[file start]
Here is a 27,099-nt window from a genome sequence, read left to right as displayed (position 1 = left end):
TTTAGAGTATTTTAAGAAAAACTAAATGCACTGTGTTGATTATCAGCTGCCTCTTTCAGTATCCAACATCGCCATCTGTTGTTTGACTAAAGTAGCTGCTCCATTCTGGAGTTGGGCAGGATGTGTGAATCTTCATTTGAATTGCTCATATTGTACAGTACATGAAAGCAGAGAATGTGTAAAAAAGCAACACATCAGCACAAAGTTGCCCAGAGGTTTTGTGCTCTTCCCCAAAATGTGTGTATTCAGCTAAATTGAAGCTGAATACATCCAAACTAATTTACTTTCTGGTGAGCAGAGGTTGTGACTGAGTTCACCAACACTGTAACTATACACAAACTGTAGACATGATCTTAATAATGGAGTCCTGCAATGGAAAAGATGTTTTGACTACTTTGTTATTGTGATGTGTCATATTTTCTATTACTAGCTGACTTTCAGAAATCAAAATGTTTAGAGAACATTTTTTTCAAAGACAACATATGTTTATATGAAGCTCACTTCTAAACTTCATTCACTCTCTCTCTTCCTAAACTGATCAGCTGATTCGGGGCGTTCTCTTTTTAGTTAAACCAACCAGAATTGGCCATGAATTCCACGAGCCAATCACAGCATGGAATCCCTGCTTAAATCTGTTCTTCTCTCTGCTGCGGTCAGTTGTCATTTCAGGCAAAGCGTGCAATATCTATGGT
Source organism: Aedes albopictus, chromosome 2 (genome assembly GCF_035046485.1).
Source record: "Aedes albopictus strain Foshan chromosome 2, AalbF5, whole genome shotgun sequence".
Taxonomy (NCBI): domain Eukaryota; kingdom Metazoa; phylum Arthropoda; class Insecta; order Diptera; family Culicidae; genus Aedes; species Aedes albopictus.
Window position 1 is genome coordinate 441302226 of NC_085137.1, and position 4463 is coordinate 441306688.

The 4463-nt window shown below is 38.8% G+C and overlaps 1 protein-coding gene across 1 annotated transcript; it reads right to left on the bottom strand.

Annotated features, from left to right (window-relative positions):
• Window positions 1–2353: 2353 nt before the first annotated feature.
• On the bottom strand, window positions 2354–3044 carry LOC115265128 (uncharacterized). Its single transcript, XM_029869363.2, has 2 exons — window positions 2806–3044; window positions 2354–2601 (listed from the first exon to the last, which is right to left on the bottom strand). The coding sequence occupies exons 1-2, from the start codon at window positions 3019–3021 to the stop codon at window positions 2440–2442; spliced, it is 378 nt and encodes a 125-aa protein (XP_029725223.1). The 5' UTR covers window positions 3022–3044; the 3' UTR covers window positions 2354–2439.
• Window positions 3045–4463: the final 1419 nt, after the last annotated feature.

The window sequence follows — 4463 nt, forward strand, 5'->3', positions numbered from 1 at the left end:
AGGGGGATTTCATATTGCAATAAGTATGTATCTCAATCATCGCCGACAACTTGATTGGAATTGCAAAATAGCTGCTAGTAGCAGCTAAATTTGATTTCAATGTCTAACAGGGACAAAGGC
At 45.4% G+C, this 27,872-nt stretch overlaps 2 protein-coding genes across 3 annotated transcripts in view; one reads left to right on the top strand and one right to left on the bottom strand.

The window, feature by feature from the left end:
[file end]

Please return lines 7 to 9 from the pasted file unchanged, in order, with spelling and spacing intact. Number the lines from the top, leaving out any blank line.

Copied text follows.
The 4463-nt window shown below is 38.8% G+C and overlaps 1 protein-coding gene across 1 annotated transcript; it reads right to left on the bottom strand.

Annotated features, from left to right (window-relative positions):
• Window positions 1–2353: 2353 nt before the first annotated feature.